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Aspiring Writers Association of America

The Aspiring Writers Association of America is establishing AWAOA Chapters throughout the United States. The goal of AWAOA is to set a light in a dark tunnel for those with a desire to write and publish their work.

Genesee, Michigan 7/31/2014The Aspiring Writers Association of America, is a chapter based organization founded by Cynthia L. Hatcher in 2014. With a desire to leave no aspiring writer grasping for information, the AWAOA created a strategy to assist.

The vision of Aspiring Writers Association of America is to promote the growth of artistic expression of aspiring writers. AWAOA is proud to be a leader among newly formed writing associations primarily focusing on providing writers with the skill, motivation, inspiration and education to further support their writing endeavors.

AWAOA offers top notch workshops, conferences, critiquing services, writing groups, contest and awards to assist in the growth of the writer’s creative craft. Hatcher believes creativity, when met within a supportive community, initiates and strengthens the expression of creative writing in nonfiction, fiction, poetry and drama.

Cynthia L. Hatcher has risen from a troubled past to become one of the nation’s most recognized promoters of those who have a desire to write their story. Her career started when she began writing and encouraging others through her words. Her most notable book is “The Abuser’s Daughter from Survival to Victory.“

In addition to being the Founder of Aspiring Writers Association of America, she is also the proprietor of HATCHBACK Publishing and the Founder/CEO of Dream It, Live It where she serves as an Inspirational Book Writing Coach. She is a native of Michigan and currently married to Richard Hatcher. They are the proud parents of three children and five grandchildren.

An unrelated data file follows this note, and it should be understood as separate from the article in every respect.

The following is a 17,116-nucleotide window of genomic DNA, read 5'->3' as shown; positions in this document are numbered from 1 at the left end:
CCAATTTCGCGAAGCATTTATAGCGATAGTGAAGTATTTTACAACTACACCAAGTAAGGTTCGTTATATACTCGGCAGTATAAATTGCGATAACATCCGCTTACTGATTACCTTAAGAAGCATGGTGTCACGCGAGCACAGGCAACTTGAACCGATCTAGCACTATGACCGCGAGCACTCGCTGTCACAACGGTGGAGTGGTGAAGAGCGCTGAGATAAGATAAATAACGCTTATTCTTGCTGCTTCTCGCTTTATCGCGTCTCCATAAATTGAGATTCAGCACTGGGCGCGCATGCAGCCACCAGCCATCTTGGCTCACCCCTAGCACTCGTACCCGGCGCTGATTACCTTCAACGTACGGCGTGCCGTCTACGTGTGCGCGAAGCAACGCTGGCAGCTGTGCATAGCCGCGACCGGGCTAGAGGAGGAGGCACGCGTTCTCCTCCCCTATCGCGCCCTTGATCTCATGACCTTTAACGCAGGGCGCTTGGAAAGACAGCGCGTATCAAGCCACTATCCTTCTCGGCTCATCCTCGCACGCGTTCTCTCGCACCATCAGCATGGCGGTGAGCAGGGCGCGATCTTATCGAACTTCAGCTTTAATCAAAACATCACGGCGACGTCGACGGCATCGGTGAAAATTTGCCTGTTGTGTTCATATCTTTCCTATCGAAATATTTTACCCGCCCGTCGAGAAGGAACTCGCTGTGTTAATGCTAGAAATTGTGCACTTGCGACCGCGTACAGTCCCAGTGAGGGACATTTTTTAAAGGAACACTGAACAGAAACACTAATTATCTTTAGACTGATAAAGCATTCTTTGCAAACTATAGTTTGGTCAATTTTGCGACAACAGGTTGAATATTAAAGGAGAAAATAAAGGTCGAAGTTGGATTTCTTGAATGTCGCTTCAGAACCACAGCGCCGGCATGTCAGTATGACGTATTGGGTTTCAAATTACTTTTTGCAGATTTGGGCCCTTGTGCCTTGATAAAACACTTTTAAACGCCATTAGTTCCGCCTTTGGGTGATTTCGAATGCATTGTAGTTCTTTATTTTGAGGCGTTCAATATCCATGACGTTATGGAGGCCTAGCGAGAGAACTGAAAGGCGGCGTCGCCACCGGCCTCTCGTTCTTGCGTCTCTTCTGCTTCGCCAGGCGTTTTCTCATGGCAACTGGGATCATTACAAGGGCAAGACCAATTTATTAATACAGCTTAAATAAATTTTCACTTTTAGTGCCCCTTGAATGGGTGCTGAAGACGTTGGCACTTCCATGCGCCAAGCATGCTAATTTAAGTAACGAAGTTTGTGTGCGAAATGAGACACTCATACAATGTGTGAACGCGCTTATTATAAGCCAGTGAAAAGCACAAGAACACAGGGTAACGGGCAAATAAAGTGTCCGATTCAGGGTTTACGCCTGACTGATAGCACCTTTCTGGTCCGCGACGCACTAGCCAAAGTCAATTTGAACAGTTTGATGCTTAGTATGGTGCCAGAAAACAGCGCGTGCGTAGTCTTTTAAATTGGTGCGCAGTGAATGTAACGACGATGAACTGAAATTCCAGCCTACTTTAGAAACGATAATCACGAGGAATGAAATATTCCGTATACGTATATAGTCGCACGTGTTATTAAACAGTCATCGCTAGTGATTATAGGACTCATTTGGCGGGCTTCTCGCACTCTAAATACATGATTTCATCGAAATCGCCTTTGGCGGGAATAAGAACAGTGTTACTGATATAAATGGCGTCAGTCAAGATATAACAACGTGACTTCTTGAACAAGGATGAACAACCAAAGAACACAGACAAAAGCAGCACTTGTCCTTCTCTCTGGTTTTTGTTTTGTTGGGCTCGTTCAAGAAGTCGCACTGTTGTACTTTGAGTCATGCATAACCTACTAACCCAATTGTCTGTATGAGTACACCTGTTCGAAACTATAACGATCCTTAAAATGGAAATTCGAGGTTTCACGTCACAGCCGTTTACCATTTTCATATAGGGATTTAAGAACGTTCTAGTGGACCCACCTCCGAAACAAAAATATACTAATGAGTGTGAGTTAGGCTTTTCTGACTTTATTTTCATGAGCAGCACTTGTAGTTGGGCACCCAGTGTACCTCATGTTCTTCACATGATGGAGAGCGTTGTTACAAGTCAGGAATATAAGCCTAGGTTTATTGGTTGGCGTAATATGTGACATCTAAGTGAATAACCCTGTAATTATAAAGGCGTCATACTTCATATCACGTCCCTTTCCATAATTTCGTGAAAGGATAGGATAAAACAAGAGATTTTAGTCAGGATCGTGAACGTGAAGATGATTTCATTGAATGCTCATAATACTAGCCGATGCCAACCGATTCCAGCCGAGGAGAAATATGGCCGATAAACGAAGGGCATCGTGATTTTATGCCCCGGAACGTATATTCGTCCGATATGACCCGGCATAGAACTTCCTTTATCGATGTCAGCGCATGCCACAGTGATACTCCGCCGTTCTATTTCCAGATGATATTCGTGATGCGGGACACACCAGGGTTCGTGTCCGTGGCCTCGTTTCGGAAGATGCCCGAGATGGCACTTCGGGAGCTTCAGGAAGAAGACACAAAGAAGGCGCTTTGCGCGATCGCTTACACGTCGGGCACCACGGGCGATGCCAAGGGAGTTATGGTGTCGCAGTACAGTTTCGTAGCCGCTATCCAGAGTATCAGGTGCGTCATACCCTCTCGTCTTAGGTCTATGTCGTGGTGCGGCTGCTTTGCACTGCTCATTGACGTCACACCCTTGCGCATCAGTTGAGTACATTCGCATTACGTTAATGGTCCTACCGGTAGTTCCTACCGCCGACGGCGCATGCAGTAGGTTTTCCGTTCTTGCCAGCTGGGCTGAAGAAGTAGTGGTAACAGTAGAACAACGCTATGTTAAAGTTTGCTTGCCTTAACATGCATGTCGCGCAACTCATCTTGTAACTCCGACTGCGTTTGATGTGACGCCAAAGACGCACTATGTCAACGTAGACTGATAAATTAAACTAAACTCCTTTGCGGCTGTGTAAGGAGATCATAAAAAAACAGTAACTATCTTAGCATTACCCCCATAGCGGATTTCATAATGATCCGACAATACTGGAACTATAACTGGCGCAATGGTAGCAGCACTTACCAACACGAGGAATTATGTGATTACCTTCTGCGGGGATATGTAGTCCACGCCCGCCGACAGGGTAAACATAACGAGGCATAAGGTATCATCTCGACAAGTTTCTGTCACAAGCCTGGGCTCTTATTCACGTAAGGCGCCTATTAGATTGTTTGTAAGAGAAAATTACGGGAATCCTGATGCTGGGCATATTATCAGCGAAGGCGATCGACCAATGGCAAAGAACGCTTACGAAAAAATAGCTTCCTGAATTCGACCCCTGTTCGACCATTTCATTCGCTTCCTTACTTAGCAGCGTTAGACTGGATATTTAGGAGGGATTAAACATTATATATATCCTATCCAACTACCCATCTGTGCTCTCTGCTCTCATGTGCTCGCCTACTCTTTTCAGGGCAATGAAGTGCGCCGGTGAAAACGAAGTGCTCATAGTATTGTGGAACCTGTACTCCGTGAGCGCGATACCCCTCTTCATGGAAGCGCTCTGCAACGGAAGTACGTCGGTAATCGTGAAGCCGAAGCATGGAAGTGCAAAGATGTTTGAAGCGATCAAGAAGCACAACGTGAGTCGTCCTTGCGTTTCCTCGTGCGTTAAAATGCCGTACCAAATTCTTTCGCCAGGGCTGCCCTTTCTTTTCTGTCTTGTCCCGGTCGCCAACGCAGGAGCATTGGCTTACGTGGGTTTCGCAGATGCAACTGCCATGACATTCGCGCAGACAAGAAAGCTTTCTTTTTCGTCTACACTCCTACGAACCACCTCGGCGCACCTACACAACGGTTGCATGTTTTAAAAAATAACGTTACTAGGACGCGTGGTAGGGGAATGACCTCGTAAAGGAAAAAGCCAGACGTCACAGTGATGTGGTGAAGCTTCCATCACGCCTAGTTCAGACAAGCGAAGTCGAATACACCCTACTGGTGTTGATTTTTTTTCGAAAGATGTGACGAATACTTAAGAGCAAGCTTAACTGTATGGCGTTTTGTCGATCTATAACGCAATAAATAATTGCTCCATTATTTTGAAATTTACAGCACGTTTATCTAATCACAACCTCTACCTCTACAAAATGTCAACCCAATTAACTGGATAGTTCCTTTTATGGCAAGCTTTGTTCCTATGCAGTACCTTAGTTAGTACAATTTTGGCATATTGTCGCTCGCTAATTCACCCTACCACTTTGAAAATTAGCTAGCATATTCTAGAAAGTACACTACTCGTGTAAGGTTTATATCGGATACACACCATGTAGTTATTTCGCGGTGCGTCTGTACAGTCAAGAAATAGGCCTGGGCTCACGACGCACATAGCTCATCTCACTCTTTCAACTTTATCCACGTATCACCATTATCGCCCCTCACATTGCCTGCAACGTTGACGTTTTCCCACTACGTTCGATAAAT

About Aspiring Writers Association of America:

Aspiring Writers Association of America is the nation’s newly leading authority on motivating, inspiring and educating aspiring writers. Founded in 2014, AWAOA has been assisting new authors in navigating the writing journey.

Aspiring Writers Association of America (AWAOA) focuses on an overall supportive community where no aspiring writer is left without the information needed to take their creative work to the next level.  

Contact Information:
Aspiring Writers Association of America
P.O. Box 494
Genesee, Michigan 48437
Ph#: 810-394-8612
Email: iwrite@awaoa.com
Website: http://www.awaoa.com
Social Media:
FB: https://www.facebook.com/pages/Aspiring-Writers-Association-of-America-National-Chapter/435143159959367
 

Aspiring Writers Live Your Dream

When I first started writing professionally, a little over ten years ago, I had no idea what was ahead of me. All I knew at that time was I wanted my daughter to know the truth about the family she was born into and who I had been before she was born.

While still in my process, I attended several local authors’ book signings. I asked questions but I received few answers. At that time to me, writing and publishing seemed liked a secret for those on the inside. I told myself then, if I ever found out how to do it, I would help everyone.  I’ve known from time past that my one of my purposes on the earth is to be on the front line of motivating and inspiring others to follow and live their dream.